Jury questioned before weighing murderer's fate
By ASSOCIATED PRESS
Published October 19, 2006
A jury set to deliberate the fate of a man convicted of the December 1997 slayings of four people was unexpectedly told by the judge Wednesday to fill out a questionnaire, then sent home for the weekend. Circuit Judge Susan Roberts did not explain her action in the penalty phase of 68-year-old Nelson Ivan Serrano's murder trial. She told jurors to come back Monday morning and ordered prosecutors and defense lawyers not to discuss the delay. The jury on Oct. 11 found Serrano guilty of gunning down a former business partner and three bystanders at a Bartow garment conveyor factory. Prosecutors are seeking a death sentence. Testimony in the penalty phase of the trial had been delayed for two days while attorneys and the judge debated legal and technical issues, including how much emotion the victims' family members could display while testifying about the loss of their loved ones.
Trial set in boot camp civil case
A judge set an April 16 trial date for a lawsuit filed by the parents of a teenager who died after guards roughed him up at a boot camp. In preliminary rulings Monday, U.S. District Judge Robert L. Hinkle also dismissed the family's claim of a federal civil rights violation by the state Department of Juvenile Justice, while letting a similar claim against the Bay County Sheriff's Office remain part of the suit. Martin Lee Anderson's parents sued in July, seeking more than $40-million from the juvenile justice agency, which oversaw the boot camp program, and the Sheriff's Office, which ran the camp. The 14-year-old's death in January after the videotaped encounter with guards sparked protests and led to the elimination of the military-style camps. The judge also removed claims for punitive damages against both defendants, but will let a jury consider compensatory damages. A special prosecutor's investigation could still result in criminal charges against the guards.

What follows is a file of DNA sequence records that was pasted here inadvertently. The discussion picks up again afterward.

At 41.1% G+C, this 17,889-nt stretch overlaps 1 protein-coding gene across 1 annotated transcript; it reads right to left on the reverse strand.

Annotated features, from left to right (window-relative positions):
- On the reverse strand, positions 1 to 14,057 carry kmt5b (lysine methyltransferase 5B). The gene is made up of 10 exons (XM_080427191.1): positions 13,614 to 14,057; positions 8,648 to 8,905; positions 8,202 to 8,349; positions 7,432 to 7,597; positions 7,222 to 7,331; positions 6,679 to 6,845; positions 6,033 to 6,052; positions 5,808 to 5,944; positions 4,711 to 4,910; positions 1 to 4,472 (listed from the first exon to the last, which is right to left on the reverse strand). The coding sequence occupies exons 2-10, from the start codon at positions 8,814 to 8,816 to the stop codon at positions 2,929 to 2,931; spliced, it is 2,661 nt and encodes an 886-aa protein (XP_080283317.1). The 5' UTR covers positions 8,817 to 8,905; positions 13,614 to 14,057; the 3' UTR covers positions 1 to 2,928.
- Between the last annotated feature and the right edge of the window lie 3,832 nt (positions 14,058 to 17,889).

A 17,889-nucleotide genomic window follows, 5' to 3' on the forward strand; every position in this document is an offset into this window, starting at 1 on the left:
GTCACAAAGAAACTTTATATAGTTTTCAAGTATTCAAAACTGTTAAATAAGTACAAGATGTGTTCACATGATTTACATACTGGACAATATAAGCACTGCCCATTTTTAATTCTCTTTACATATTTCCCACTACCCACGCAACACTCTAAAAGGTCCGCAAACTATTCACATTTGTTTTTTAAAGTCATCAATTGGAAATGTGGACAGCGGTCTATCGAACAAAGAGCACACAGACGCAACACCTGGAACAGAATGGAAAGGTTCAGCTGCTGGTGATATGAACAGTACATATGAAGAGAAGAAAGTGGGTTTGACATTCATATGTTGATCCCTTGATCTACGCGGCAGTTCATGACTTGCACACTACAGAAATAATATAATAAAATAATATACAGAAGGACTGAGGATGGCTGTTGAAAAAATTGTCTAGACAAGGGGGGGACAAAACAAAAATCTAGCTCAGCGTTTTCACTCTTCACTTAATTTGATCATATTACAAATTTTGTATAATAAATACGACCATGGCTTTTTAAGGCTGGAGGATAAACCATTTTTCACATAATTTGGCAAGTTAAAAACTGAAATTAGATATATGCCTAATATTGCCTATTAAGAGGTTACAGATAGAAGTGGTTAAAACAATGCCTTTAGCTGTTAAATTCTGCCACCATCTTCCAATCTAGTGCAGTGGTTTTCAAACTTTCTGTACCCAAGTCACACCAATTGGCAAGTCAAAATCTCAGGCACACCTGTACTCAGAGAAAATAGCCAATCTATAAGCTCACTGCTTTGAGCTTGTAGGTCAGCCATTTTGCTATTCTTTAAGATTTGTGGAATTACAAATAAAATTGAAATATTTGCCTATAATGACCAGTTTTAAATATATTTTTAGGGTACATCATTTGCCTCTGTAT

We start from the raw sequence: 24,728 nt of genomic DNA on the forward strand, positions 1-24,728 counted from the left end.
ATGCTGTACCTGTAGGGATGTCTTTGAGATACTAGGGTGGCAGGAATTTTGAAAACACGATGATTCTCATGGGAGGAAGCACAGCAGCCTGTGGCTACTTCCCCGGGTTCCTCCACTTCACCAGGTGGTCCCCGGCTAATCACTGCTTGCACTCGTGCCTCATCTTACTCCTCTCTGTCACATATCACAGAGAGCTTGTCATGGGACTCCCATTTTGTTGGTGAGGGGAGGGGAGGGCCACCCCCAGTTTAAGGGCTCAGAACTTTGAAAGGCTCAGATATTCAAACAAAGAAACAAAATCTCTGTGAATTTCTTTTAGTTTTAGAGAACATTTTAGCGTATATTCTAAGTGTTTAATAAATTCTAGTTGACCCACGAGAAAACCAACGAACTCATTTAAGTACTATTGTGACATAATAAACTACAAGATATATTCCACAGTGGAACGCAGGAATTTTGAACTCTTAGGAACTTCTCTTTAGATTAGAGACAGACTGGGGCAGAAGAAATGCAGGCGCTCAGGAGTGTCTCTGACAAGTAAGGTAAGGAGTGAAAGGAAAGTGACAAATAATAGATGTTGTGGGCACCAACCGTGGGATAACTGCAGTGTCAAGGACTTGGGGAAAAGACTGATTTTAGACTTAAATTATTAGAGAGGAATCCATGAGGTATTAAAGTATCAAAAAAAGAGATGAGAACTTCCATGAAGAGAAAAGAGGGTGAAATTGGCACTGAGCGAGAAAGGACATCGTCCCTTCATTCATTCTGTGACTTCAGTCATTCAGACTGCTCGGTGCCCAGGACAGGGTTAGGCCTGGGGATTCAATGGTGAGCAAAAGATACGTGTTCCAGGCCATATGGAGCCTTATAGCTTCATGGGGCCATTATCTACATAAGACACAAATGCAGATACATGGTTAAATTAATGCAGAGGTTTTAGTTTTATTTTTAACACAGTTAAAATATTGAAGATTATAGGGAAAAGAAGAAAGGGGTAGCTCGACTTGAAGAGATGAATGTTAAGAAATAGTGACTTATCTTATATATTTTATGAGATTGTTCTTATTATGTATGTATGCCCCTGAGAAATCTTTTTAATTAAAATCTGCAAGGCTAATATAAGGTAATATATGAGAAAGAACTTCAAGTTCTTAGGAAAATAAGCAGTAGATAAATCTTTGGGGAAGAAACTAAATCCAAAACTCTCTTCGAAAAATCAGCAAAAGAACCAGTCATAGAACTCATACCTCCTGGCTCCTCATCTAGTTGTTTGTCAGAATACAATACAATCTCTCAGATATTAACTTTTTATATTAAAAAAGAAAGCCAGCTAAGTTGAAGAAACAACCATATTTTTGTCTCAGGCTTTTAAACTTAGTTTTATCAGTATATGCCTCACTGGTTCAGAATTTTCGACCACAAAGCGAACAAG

Tuberculosis case found in school
A case of tuberculosis has been confirmed at Nolan Middle School in Manatee County. Because of privacy laws, officials would not say whether the patient is a student or adult, but said the person is responding to treatment. Manatee County Health Department officials have identified about 160 people who have been in close contact with the individual, and have asked them to submit to skin tests for the bacterium that causes TB. All are from the school, which has about 760 students and 60 faculty members, said a district spokeswoman.
U.S. prosecutor charged in fatality
A Jacksonville-based federal prosecutor has been charged with vehicular homicide in the death of a woman in a March 25 accident in St. Johns County. Assistant U.S. Attorney Michael Gallagher, 50, was speeding when he rear-ended a sport utility vehicle, the Florida Highway Patrol said. The SUV overturned, and Cory Hastings, 23, of Columbia, S.C., a passenger, was thrown out. She died two days later. Her fiance suffered minor injuries.